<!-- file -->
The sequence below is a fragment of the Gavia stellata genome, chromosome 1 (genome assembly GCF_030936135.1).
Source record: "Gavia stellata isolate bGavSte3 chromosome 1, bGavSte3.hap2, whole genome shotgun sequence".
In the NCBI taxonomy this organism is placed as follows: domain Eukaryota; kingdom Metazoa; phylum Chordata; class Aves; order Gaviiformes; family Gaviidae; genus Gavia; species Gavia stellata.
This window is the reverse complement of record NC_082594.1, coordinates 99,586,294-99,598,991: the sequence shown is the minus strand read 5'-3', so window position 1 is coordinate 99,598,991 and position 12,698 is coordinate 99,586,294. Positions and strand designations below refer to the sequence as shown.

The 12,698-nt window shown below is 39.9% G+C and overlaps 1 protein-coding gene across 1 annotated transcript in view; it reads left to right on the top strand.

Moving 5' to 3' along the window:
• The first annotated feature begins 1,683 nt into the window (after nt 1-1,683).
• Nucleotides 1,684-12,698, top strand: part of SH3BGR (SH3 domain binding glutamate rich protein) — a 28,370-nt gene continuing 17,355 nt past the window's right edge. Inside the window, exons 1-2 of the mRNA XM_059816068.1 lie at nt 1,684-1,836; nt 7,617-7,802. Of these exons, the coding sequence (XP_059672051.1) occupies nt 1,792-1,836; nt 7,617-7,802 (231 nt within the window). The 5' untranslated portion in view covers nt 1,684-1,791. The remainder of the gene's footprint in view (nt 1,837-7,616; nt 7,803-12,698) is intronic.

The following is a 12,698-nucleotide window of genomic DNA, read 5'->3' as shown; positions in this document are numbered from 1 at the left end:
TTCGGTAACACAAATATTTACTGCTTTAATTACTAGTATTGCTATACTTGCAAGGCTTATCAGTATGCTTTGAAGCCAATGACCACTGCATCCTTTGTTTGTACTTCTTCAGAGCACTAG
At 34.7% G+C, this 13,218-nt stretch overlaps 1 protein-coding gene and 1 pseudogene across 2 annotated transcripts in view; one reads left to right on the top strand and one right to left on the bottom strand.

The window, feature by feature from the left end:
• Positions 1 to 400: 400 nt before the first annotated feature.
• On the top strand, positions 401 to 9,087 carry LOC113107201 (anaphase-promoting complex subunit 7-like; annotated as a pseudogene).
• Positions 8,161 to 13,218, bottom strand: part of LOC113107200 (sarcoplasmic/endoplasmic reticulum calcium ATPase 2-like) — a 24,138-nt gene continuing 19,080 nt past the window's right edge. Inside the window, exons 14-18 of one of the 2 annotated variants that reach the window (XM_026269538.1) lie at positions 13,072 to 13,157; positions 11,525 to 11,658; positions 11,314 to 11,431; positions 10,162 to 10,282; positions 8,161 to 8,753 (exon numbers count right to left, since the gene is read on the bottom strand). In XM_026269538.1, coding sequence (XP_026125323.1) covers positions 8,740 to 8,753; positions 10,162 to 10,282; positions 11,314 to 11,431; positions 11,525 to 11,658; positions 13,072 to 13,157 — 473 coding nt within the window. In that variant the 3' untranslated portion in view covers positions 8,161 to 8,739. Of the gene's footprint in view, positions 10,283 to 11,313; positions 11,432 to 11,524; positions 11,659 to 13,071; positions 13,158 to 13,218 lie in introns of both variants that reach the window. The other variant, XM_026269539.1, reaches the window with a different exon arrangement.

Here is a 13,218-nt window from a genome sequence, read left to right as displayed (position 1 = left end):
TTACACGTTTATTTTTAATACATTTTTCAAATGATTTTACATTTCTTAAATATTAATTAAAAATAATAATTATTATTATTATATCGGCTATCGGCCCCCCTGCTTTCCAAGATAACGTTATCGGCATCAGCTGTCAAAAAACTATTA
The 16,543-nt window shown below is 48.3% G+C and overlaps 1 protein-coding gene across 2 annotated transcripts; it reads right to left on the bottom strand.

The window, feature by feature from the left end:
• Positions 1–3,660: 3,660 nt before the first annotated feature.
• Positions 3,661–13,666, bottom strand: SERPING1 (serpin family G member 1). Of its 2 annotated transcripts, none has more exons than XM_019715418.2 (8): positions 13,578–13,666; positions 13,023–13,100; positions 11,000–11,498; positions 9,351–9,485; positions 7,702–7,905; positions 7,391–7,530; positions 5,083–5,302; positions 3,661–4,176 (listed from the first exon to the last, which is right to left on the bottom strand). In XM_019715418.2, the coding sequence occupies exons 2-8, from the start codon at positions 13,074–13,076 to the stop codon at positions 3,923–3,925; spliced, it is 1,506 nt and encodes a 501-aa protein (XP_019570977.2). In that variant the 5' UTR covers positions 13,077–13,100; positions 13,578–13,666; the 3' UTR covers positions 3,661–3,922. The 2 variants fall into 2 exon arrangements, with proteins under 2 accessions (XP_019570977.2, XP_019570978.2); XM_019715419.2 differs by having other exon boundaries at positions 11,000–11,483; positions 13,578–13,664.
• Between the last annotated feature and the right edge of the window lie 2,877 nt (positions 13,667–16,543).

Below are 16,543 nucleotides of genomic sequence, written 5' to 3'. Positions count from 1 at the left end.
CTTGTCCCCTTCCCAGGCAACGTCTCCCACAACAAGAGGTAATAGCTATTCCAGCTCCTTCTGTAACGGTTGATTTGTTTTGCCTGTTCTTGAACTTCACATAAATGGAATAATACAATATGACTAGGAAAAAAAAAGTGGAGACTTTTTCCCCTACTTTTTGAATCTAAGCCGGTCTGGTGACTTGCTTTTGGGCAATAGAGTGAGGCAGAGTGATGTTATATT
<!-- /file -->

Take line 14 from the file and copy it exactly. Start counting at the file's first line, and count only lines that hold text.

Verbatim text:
• On the top strand, positions 401 to 9,087 carry LOC113107201 (anaphase-promoting complex subunit 7-like; annotated as a pseudogene).